It also concluded that the Deputy Chief Officer (Research & Planning), who has responsibility for the Centre, had not exercised much oversight or taken a close interest in the operations and clients at Sunrise, the report said.

“It would have been prudent to set out a timeline providing dates by which at least some of the major problems identified by the (Inspectorate’s) review had to be addressed. Thereafter, periodic visits to check on the progress made would have constituted good administration, evidence of acting on the review, and evidence of a concern for the disabled adults enrolled,” the report said.

In the House last week, McLaughlin said his ministry had set up a Steering Committee “Planning the future for Persons with Disabilities in the Cayman Islands” as an advisory body to the Minister comprised of public sector personnel working in the various related programmes serving these clients, personnel from Special Olympics, parents of disabled children, as well as persons with disabilities, working in partnership on the wide ranging issues impacting the lives of persons with disabilities across the Cayman Islands.

He set that a subcommittee has produced a report on the status of services to persons with disabilities with wide ranging recommendations for enhancing service delivery to this population. In addition, a legal subcommittee was set up to craft recommendations for the draft legislation, which should be completed shortly, to address in a comprehensive manner the needs and rights of persons with disabilities within our society.

On the inadequacy of the facility, the Minister said that the duplex that the Sunrise Training Centre occupied was the same building it had occupied since he assumed office in 2005.

His ministry was working to ensure that all Building Code requirements were met and he said the application for change of use was with the Central Planning Authority. However, the government recognized the urgent need for a purpose-built facility, he noted. Preliminary work has already begun to work on identifying a suitable location for the construction of such a facility and he intended to ensure that funds for the design of such a facility are in next year’s budget, the Minister told the House.

“Work is also well underway in the area of improving the operating systems and programmes currently in place at the Sunrise Adult Training Centre to ensure that we bring additional value to our clients,” he said.In the area of administration, the ministry was looking to revamp its record keeping systems and reporting structures and develop a closer working relationship with the parents and guardians of clients.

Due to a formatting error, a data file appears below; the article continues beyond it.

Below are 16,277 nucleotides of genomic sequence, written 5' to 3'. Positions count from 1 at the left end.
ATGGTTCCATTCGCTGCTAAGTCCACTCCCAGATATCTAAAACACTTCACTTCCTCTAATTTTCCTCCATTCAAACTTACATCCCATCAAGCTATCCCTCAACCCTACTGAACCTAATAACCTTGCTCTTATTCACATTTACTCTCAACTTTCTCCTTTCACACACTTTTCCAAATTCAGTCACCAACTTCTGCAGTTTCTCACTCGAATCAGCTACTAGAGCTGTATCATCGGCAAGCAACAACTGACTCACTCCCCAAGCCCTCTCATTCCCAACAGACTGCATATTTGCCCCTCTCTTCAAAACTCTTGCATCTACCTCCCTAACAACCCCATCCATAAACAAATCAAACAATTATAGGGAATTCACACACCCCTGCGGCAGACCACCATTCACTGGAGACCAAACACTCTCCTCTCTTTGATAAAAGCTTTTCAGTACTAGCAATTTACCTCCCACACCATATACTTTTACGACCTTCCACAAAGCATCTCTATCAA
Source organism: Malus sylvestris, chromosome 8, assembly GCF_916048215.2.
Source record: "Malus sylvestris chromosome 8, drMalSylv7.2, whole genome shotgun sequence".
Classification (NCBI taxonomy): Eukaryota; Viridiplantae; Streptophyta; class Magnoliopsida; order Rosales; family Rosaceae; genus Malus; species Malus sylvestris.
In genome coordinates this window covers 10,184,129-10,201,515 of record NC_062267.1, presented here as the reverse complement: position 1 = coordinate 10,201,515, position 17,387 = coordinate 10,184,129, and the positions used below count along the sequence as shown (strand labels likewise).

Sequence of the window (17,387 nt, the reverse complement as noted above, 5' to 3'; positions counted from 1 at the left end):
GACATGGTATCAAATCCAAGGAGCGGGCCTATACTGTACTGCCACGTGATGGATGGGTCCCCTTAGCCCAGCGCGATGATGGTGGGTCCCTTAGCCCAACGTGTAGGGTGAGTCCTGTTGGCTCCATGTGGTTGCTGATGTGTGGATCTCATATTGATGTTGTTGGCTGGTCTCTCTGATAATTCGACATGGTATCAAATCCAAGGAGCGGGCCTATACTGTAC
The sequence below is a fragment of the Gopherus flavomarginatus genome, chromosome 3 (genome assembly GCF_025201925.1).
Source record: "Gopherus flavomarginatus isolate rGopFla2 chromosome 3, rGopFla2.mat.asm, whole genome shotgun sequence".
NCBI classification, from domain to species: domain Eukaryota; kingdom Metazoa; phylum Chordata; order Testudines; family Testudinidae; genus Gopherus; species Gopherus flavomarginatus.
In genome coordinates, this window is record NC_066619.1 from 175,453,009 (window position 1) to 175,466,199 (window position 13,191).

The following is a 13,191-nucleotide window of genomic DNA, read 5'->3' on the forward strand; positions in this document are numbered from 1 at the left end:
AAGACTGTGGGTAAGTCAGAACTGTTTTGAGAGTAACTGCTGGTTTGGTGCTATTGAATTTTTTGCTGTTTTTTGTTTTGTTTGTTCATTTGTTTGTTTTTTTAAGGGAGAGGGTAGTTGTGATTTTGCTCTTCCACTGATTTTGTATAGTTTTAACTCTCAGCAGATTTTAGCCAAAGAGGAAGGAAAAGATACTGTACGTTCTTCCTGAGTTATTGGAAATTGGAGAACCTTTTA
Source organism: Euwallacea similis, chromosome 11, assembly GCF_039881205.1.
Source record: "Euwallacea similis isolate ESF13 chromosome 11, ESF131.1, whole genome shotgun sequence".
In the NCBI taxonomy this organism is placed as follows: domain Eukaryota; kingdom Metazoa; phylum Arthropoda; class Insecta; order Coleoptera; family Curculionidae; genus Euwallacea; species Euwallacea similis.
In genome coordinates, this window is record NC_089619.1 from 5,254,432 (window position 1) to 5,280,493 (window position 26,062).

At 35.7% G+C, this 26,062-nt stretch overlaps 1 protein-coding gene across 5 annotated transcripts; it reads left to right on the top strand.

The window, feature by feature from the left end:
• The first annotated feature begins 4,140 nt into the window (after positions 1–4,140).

In the area of programming, the ministry was looking into two of the ASDAN (the Award Scheme and AccreditationNetwork) schemes – “Towards Independence” and “Workright”.
Outlining these schemes, he said “Towards Independence” provided a wide (and almost inexhaustible) array of modules that cater to the entire range of disability. The adult learners are assessed using a graduated level of response – such as gestural help or physical help – that enabled even the most challenged individual to experience the learning environment. “Workright” was a means of accrediting the less challenged adults in a working environment again focusing on life skills, he said.

“In spite of obstacles, in spite of opposition, my commitment to improving services to this sector of ourcommunity – persons with disabilities remains steadfast,” Minister McLaughlin maintained.
The OCC report notes that the staff members are caring, and most clients are treated well and appear to be happy and loved. In addition, the Education Ministry has established a foundation for the education of disabled people by providing a functioning education programme for youth at Lighthouse Development Centre.

“The Ministry’s effort to engage in a comprehensive review is commendable. However, as the Chief Officer has warned, major change – a paradigm shift – takes a significant amount of time to plan. Thereafter a lot of time will elapse between when the implementation of change begins and its completion. This leaves the question of what will be done now and in the intervening years before the major reform is in place.”

The OCC report concludes, “It remains, then, to move forward with improvements in assessing clients needs, settling on appropriate programmes and support services such as case management software, and offering these services in buildings that are safe for both clients and staff.”

A January 2007 report by the Schools’ Inspectorate (now the Education Standards and Assessment Unit) of the Sunrise Centre, made at the request of the Ministry, also identified a number of areas in need of improvement. These included the way the Centre was led and managed, systems for monitoring and evaluating the work of the Centre, and communication within the Centre.

There was also criticism for the life-skills programme, which did not cater to the needs of individual clients. The inspectors also found that there was no systems for assessing and documenting clients’ progress, insufficient use of computer assisted programmes and poor quality and quantity of resources, as well as problems with the building itself.

However, this report found that the Centre did well in other areas, such as the job placement programme and some sections of the craft production workshop. The therapist and the volunteer in the occupational therapy area offered appropriate exercises and had a good understanding of clients’ needs, said the inspectors. They also noted that relationships among clients and between clients and staff were generally good, that clients demonstrated responsible behaviour, and that the Centre provided a place where adults with disabilities could come together and work in a non-threatening environment.

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Cayman banks need to reveal accounts